The End of an Era: Derek Jeter to Hang Up His Spikes After 2014 Season
Babe Ruth, Lou Gehrig, Mickey Mantle, Joe DiMaggio, Yogi Berra, Whitey Ford, Reggie Jackson and Mariano Rivera.
Some of the greatest baseball players of all-time have worn the pinstripes of the New York Yankees with pride. Over the past 20 years, Derek Jeter has earned the right to have his name mentioned among those legends. Like all good things though, his time as a Yankee will be coming to an end. Recently Jeter, the Yankees’ captain since 2003, announced via his Facebook page: “The 2014 season will be my last year playing professional baseball.”
This announcement hit me close to home. I was raised to be a die-hard Yankee fan, and I was fortunate enough to grow up with the Yankee dynasty of the late ’90s, early 2000’s. The end of Jeter’s career symbolizes the final chapter of that dynasty because after the 2014 season the entire “Core Four” will be officially retired. The “Core Four” – for those who don’t know – were the heart of the Yankee dynasty: Jorge Posada, Andy Pettitte, Mariano Rivera and Derek Jeter came up through the New York Yankees minor league system and were integral parts of those championship clubs.
Even with another year to play, Jeter has already put up historic numbers. One of his top individual accomplishments are his 3,316 career hits, which rank 9th in MLB history. A decent season could see him rise to as high as 6th on that list, but it would take a classic Jeter 200 hit season to jump into the top 5. It’s hard to say that anything is out of reach, but that is a tall order for a man who turns 40 in June. More important than each of those hits though are the 5 World Series rings that Derek has helped the Yankees clinch. Jeter has also picked up 13 MLB All-Star selections, 5 Gold Glove Awards, 5 Silver Slugger Awards, the 1996 AL Rookie of the Year award, and a World Series MVP.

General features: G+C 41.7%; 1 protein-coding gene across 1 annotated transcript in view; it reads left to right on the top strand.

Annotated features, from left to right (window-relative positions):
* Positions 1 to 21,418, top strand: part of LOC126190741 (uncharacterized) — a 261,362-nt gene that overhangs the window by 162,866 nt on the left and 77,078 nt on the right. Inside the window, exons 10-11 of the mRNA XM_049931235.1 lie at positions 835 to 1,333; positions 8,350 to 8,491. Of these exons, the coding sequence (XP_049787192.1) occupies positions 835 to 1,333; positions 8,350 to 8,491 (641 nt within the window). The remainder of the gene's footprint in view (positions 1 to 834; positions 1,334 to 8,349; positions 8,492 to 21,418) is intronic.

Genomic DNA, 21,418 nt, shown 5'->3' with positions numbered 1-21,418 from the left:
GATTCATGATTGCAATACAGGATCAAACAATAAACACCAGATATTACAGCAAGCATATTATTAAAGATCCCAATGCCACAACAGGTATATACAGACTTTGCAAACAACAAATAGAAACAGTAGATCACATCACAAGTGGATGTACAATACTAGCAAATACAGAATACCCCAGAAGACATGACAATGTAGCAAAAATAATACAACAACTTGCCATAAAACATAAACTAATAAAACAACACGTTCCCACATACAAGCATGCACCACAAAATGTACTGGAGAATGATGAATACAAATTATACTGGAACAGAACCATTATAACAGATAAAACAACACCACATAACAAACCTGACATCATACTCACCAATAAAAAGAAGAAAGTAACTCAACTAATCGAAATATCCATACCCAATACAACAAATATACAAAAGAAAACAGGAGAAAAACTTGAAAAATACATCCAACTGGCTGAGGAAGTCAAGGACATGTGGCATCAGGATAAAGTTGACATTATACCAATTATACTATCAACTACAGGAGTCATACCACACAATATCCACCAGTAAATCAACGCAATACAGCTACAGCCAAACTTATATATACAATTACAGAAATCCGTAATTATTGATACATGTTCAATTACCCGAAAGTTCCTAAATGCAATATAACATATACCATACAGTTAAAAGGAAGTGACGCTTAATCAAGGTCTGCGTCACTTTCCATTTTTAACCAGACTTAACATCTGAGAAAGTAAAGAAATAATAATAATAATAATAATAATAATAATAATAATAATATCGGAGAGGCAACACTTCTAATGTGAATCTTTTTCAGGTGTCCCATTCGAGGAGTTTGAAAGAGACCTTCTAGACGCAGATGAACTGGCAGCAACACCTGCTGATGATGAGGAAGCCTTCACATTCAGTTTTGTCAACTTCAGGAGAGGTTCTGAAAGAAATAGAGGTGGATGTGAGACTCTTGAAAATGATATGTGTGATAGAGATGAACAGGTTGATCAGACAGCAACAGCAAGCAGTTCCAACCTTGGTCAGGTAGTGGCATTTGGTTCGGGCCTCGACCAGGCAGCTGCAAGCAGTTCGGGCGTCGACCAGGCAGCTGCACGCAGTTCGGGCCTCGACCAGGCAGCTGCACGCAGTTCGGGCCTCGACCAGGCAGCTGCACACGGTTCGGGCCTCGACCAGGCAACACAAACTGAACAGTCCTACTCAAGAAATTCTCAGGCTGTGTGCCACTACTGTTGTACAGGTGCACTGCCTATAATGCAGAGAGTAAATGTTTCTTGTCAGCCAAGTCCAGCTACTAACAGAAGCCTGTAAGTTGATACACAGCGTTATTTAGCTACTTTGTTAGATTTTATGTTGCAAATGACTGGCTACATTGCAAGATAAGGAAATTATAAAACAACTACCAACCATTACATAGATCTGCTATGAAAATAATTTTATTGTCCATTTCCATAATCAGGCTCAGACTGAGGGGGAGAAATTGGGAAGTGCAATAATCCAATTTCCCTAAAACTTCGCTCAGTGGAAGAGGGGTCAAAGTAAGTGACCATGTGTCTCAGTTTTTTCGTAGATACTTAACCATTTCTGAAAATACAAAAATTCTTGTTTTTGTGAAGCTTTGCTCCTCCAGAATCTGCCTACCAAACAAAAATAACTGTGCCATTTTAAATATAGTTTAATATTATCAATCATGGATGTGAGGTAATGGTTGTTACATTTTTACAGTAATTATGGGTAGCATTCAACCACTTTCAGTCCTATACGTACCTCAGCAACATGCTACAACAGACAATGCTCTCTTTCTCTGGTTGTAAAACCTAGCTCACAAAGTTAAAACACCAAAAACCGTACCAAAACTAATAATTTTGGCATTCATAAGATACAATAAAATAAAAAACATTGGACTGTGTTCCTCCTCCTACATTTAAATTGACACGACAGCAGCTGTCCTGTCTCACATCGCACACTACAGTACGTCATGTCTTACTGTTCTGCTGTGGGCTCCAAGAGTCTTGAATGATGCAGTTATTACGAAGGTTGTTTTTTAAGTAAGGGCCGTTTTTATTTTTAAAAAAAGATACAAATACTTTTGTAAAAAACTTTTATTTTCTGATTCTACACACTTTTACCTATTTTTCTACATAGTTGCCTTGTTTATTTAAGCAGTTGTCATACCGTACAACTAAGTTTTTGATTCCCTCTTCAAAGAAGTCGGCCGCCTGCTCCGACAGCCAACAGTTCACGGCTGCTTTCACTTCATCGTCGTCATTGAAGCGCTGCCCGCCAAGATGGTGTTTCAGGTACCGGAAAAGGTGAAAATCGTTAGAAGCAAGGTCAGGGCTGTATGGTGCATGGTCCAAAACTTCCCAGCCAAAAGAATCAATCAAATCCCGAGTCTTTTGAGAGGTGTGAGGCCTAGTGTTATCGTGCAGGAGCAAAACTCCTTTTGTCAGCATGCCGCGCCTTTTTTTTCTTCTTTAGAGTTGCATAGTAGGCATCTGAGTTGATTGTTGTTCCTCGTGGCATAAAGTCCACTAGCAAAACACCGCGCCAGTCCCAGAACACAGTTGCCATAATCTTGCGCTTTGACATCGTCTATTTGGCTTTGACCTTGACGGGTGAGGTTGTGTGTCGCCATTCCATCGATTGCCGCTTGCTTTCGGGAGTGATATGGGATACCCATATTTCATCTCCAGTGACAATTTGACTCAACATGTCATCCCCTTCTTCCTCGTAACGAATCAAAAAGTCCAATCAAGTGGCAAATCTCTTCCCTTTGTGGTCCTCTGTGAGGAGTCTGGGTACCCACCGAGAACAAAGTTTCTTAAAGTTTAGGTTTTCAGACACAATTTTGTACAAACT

There is no denying that Jeter is a Hall of Fame-caliber player. His individual stats, coupled with being known as a “winner,” will likely grant him first ballot entry to Cooperstown when he becomes eligible. Jeter’s career has taken place during the “Steroid Era” in baseball, but he has avoided scandal and carried himself with unwavering professionalism while leading baseball’s most loved AND hated team on baseball’s biggest stage. Performance enhancing drugs have dragged some of the greatest names in the sport through the mud (McGwire, Bonds and Rodriguez to name a few), but Derek Jeter has managed to stay clean and produce at an incredible rate.
To those who are familiar with the game, this did not come as a complete surprise. Derek missed most of the 2013 season due to injuries, and missing that much time at age 39 is not an easy thing to overcome. In the letter to his fans, Jeter said, “Some of the things that always came easy to me and were always fun had started to become a struggle.” It is clear that the game has become more of job for Jeter than it ever was, and he has come to terms with the fact that his body can no longer handle the trials of a 162 game season the way it used to.
Jeter has taken a page out of his long-time teammate, Mariano Rivera’s, playbook by announcing his intentions to retire before the season begins. This will allow each of the teams, and their fans, a chance to give Jeter a proper farewell tour. Jeter is greatly loved – and greatly hated – by fans across the league, but I expect the respect of the fans to be on display as they say goodbye to one of the all-time greats.
The New York Yankees are likely in for a tough season in 2014. In 2013 they missed the playoffs for only the second time since 1994, and they will need to fight through the highly competitive AL East to earn their way back in. If the Yankees fail to make the playoffs, Jeter’s final game at Yankee Stadium will be September 25th against the Baltimore Orioles. The Yankees end the regular season in Boston at Fenway Park with a series against their longtime rivals, the Boston Red Sox. This means that Derek Jeter’s career could possibly come to a close playing against the fans that have relentlessly booed him for the past 19 seasons. While this may seem like the last place Jeter would want to finish up, I can’t help but think that he will be walking off the field on September 28th to a standing ovation from thousands of fans that respect the way he played – and just for now, still plays – the game.